The Renewable Fuels Association estimates the nameplate capacity of current bio-refineries at 14.875 billion gallons, with an additional 165 million gallons of new construction or expansion underway. Translating that capacity into maximum potential for corn consumption is not straightforward for at least three reasons. First, it is possible for refineries to produce above nameplate capacity. Second, feedstocks other than corn are used in some refineries.Third, there is a variation in the estimates of yield of ethanol per bushel of corn processed into ethanol and the yield can vary by the intensity of use relative to nameplate capacity. As a result, estimates of maximum corn consumption vary.
The most recent private industry survey (for the year ended June 2013) revealed an average industry yield of 2.72 gallons of undenatured ethanol per bushel of corn. Assuming total nameplate capacity of 15.04 billion gallons of ethanol and recognizing that production can exceed nameplate capacity (but that not all feedstock is corn), corn based ethanol production capacity might be near 15.2 billion gallons. With a yield of 2.72 gallons per bushel, maximum corn consumption for ethanol would be 5.588 billion bushels. That compares to the USDA projection of 5.0 billion bushels for the current marketing year.
There is a bit more to the story, however. A co-product of ethanol refining is a variety of distillers grains solubles (DGS) that are used as livestock feed. Those solubles substitute for other feed ingredients, mostly whole corn. The same private survey cited above indicated that an average of 16 pounds of livestock feed is produced for each bushel of corn refined. That is, for each bushel refined, 0.286 bushels are available to substitute for other feed ingredients. If, for example, 80% of those solubles substitutes for whole corn, then 0.229 bushels of whole corn are replaced (domestically or internationally) for each bushel of corn refined into ethanol.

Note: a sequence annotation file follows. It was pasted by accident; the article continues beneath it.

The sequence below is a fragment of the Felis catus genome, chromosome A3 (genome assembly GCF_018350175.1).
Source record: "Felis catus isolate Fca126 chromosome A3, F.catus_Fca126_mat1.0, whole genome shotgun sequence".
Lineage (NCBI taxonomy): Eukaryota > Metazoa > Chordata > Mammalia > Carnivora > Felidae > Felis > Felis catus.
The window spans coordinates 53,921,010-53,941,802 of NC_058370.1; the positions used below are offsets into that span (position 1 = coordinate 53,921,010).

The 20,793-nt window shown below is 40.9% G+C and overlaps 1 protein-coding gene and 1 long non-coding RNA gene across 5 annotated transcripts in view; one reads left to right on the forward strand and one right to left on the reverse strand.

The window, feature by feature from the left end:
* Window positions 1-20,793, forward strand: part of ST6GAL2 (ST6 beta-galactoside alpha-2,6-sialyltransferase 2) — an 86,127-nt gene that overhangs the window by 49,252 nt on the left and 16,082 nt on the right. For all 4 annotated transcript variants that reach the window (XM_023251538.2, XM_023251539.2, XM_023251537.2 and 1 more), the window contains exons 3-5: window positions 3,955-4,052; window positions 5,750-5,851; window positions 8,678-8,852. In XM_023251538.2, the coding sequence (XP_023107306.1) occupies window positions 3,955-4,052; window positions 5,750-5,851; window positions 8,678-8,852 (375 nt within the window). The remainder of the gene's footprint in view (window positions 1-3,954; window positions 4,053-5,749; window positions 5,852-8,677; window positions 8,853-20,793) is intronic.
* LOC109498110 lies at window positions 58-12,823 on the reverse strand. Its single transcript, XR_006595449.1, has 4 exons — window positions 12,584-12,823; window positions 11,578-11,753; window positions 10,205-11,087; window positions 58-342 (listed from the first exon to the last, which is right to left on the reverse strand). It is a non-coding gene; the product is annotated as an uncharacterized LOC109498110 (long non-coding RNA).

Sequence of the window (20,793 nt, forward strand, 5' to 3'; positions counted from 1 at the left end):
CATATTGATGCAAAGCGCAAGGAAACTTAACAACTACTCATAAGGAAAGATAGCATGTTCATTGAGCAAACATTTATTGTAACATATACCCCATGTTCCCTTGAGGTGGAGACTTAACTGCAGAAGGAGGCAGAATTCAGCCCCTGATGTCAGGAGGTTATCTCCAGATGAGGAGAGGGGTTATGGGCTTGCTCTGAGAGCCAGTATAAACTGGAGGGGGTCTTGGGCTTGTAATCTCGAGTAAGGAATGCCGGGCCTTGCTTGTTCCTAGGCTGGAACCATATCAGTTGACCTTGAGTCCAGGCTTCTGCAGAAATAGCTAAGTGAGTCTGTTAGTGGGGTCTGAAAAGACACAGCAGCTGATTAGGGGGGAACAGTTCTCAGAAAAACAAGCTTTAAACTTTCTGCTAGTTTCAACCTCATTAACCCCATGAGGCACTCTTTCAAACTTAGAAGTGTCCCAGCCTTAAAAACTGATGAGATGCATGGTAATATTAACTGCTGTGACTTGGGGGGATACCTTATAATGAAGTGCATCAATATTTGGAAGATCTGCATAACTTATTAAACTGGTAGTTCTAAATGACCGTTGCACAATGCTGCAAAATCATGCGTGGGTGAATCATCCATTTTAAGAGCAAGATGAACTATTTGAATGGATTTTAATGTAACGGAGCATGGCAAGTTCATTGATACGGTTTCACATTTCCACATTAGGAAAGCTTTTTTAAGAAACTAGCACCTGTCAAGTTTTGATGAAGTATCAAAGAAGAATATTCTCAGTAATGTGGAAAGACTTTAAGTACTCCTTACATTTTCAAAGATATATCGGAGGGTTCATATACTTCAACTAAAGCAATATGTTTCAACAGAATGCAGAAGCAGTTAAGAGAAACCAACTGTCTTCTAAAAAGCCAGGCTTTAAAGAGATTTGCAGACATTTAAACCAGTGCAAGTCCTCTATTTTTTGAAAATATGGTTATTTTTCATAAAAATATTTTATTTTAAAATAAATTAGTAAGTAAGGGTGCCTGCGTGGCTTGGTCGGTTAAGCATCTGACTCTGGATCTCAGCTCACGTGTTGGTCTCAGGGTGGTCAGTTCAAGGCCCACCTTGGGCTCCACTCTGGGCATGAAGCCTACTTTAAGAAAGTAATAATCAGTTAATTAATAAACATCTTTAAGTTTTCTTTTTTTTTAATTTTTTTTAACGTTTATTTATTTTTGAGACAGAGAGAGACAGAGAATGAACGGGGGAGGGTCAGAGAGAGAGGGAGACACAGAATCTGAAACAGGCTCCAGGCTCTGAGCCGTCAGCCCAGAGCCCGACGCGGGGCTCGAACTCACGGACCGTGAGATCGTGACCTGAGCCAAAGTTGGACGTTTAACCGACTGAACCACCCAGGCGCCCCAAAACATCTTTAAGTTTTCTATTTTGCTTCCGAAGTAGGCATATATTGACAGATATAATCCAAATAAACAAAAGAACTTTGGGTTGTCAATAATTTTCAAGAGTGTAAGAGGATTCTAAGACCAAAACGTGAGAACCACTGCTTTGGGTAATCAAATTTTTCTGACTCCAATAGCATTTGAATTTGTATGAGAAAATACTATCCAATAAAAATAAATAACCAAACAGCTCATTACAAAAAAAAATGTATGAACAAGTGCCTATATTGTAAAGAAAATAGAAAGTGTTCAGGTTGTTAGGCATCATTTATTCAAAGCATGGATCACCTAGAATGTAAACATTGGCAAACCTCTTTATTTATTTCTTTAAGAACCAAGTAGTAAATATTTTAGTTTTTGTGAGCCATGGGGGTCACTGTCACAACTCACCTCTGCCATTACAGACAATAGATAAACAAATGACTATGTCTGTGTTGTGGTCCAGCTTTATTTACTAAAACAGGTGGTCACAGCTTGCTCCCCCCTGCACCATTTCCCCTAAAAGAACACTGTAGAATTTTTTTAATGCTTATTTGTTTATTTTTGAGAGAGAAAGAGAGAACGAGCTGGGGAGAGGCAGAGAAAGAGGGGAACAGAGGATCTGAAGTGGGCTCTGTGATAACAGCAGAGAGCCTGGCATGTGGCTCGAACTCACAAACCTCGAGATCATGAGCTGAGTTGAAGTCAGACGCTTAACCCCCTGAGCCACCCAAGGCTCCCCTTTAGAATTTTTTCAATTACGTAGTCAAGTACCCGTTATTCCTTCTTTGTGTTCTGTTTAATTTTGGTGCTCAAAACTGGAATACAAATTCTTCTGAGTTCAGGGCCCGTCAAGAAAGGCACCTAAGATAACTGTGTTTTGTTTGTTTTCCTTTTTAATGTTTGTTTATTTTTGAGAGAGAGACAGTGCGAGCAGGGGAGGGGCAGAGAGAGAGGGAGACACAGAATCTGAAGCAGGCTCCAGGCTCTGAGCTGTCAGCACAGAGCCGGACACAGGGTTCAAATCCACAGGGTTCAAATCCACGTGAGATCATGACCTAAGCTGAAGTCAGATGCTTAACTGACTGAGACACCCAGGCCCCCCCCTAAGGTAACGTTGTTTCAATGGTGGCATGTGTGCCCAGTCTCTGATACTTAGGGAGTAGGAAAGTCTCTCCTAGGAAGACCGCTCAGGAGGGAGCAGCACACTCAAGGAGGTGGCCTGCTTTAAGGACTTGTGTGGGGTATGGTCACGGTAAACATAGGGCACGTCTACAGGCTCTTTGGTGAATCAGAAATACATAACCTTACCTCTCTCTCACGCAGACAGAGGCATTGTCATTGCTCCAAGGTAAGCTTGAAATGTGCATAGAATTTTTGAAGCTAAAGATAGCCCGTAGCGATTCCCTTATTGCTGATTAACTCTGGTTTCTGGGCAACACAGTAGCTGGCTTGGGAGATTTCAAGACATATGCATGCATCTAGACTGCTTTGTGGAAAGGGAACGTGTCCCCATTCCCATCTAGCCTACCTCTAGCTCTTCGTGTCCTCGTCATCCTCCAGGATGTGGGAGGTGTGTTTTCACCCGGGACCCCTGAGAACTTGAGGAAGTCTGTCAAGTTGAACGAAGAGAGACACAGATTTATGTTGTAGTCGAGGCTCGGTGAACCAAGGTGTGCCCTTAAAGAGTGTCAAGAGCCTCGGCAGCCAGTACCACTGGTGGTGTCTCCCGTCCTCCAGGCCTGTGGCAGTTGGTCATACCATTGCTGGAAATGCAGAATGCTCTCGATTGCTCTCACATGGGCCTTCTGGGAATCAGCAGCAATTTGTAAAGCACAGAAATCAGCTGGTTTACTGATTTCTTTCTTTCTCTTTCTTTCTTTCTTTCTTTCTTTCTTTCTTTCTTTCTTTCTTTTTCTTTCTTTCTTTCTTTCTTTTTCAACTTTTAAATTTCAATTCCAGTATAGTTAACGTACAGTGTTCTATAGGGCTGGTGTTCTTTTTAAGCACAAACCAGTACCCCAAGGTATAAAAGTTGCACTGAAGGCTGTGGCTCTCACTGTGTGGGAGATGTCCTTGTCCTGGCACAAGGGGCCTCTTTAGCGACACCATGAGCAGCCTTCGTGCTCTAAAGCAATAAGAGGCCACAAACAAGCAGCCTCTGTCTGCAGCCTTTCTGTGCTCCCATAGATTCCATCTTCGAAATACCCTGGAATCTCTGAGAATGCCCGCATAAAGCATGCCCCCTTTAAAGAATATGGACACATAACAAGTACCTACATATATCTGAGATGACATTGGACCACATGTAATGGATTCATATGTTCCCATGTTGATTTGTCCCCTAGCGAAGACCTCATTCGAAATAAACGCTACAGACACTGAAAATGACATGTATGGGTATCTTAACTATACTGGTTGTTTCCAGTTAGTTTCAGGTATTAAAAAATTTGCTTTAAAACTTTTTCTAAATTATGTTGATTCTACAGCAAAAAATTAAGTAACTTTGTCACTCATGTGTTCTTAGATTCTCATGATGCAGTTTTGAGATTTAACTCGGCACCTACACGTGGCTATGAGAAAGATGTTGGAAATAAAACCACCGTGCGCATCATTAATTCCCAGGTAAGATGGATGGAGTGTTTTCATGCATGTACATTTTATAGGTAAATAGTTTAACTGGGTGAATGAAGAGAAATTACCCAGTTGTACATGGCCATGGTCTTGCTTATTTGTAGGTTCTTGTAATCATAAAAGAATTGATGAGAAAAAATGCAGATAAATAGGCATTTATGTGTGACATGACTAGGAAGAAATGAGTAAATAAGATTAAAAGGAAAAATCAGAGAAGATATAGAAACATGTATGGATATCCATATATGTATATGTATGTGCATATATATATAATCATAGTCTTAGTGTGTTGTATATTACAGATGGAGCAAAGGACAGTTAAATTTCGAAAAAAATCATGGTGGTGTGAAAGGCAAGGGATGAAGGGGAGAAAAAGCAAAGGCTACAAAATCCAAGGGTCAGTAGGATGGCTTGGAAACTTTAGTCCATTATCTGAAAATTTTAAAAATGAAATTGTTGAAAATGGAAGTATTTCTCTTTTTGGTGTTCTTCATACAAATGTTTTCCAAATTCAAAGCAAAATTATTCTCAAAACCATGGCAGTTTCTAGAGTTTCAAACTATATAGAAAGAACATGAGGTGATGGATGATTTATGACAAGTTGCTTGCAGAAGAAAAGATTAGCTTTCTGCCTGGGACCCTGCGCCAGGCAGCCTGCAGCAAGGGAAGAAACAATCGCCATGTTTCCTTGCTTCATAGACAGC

Using that relationship, the net consumption of corn from ethanol production can be calculated. Processing 5.0 billion bushels of corn into ethanol would represent a net use of 3.855 billion bushels [5.0 - (.229 X 5.0)] and processing 5.588 billion bushels would represent a net use of 4.308 billion bushels. Under the assumptions made here, moving from 5.0 billion bushels of corn processed into ethanol to the maximum industry capacity of 5.588 billion bushels, then, would result in a 453 million bushel net increase in corn consumption rather than a 588 million bushel increase.
Ethanol is expected to continue to be a large and likely growing segment of demand for U.S. corn, suggesting that corn prices could be supported at higher levels than expected during a period of more abundant supplies. However, there is a limit to growth without motivation to expand corn-based ethanol production capacity.
Also available at: http://farmdoc.illinois.edu/marketing/weekly/html/022414.html